Simple reversible functions such as permutation, substitution or the modulo2 addition of bits from one vector, used as a jamming function, are equivalent, at least in their impact, to an application of the algorithm DLM of which the multiplier coefficient can assume several possible values. The use of n simple functions, done in cascade, with the possible choice for each of them assuming the value 1 or 0 of the nth bit of the secret vector (the key for example) could introduce uncertainties of a scale 2 exp(n). The use of simple single onetoone functions seems very attractive because it facilitates the construction of the hardware and does not produce carry overs in arithmetic additions. However, because of the necessity of having to make the jamming function reversible to decrypt, it is not possible to use a same key for the jamming function and the DLM algorithm.
Above all, the DLM algorithm is transparent: it allows one to understand easily the succession and the significance of the operations performed. The whole SED cryptographic system can be easily implanted in an integrated circuit. The size of the data blocs should be big enough so as to exclude every possibility of cryptanalyse by exhaustive research.
In order to allow an easier theoretical approach to the DLM, one will display this study in terms of shift registers where the order of numbers of the vectors in a linear sequence play the role of the discrete logarithm and where the characteristic polynomial of the shift registers correspond to the basis of the logarithm systems.
Let there be a shift register composed of n elements and having a maximum sequence of states length equal to 2 exp(n)1. Because these states are linked with each other by linear relations, one will call this a LINEAR SEQUENCE. By agreement, one designates following a particular form of realisation, the state of shift register where all the n elements are equal to 1, that is considered the ZEROORIGIN state of the linear sequence. Each state of the shift register can be designated by its sequence number in the sequence, the ZEROORIGIN state having the ZERO sequence number.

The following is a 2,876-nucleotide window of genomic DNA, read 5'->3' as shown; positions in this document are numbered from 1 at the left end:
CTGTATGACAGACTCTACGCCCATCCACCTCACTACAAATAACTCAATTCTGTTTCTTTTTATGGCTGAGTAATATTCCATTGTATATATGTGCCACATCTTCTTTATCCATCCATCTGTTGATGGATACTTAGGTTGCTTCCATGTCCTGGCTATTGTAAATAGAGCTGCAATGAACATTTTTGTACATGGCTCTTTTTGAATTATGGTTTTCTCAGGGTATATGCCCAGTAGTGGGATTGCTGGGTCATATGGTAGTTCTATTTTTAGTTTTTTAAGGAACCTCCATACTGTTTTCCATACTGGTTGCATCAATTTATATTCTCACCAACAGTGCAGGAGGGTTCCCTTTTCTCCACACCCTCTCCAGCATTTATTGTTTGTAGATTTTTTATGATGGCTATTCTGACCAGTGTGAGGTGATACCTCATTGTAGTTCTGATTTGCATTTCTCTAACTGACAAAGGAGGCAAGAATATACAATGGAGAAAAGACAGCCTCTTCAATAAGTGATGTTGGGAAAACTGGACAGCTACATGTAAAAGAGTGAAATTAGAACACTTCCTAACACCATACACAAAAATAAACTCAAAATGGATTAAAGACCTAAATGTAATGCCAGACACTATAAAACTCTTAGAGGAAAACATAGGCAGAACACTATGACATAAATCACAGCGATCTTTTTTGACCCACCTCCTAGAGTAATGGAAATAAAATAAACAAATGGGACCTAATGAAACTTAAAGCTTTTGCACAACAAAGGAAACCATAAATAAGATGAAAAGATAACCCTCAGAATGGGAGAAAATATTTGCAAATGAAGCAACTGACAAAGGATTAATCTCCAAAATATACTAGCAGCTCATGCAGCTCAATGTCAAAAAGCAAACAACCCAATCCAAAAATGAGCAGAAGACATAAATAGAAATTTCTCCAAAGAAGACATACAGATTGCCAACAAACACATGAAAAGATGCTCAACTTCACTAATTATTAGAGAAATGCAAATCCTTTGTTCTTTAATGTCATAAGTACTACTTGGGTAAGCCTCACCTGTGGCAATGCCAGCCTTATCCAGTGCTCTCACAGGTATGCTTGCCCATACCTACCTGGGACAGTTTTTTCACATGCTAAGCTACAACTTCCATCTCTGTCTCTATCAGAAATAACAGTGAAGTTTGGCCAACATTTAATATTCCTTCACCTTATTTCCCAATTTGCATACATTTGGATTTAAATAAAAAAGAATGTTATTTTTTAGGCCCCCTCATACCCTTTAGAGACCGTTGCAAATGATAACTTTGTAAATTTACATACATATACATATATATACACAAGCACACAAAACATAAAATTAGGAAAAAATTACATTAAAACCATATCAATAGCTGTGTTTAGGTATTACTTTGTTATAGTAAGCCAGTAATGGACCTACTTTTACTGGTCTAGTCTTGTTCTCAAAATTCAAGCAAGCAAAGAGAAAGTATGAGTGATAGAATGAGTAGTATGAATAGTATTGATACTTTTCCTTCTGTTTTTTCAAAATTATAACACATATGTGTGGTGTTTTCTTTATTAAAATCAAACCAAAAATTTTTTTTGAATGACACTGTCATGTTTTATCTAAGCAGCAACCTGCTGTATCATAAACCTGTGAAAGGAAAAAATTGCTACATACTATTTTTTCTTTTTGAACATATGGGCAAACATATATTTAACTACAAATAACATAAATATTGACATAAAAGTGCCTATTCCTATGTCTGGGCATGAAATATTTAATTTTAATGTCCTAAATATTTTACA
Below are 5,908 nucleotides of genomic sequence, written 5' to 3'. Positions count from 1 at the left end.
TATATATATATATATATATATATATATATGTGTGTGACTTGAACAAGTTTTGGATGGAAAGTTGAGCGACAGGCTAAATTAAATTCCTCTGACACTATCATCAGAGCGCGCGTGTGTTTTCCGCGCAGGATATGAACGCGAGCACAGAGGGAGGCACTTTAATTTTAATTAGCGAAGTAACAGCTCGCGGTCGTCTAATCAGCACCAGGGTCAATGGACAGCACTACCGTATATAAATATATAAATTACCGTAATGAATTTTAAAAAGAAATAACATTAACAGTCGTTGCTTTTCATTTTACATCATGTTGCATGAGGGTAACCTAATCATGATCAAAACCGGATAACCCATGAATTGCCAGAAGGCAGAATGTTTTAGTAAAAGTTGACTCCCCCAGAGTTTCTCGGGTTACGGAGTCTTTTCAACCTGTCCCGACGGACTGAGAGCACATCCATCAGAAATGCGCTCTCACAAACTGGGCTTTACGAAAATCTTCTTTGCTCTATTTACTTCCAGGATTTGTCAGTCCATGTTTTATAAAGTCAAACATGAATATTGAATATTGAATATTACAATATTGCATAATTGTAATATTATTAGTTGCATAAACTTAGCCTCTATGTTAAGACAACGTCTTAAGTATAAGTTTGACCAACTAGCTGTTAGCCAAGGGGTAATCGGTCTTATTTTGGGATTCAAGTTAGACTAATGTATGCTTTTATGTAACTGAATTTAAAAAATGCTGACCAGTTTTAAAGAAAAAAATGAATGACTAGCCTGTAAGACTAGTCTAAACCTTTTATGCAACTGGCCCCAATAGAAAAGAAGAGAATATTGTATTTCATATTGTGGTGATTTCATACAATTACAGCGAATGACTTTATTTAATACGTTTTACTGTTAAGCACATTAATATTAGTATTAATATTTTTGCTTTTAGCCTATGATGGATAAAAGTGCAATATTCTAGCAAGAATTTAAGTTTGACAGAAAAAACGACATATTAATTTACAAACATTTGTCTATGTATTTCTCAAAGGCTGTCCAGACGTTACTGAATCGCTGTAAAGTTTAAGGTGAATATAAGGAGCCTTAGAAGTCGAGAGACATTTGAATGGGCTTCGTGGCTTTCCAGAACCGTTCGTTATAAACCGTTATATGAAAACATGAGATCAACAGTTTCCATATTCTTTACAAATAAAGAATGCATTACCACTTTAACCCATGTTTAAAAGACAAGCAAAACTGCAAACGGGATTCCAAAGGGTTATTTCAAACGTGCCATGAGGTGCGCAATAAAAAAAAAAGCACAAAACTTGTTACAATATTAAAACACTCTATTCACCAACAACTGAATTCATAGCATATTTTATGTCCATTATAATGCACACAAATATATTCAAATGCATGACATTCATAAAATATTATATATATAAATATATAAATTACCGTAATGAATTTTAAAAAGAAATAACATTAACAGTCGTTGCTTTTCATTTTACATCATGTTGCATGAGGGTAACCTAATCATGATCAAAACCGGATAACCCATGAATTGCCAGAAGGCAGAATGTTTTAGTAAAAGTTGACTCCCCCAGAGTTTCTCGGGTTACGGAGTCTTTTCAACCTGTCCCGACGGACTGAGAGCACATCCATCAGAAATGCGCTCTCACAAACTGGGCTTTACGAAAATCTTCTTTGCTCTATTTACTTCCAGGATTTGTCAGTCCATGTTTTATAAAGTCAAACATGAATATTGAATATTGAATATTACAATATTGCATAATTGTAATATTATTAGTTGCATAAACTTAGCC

From the relation characterising a linear sequence, one has developed a method allowing one to establish the state of the register from which the sequence number in this linear sequence is equal to the sum of the order of numbers of the two given states, the sequence number of these ones being not known. This method allows one also to determine the states of register which has the double sequence number of the sequence number of a given state, the sequence number of the latter being not known. It also allows one to calculate the state having the sequence number k * s modulo (2 exp(n)1) in the linear sequence, k being a given number under the form of a binary development and s the sequence number of a given state, called SOURCE, this number not being known.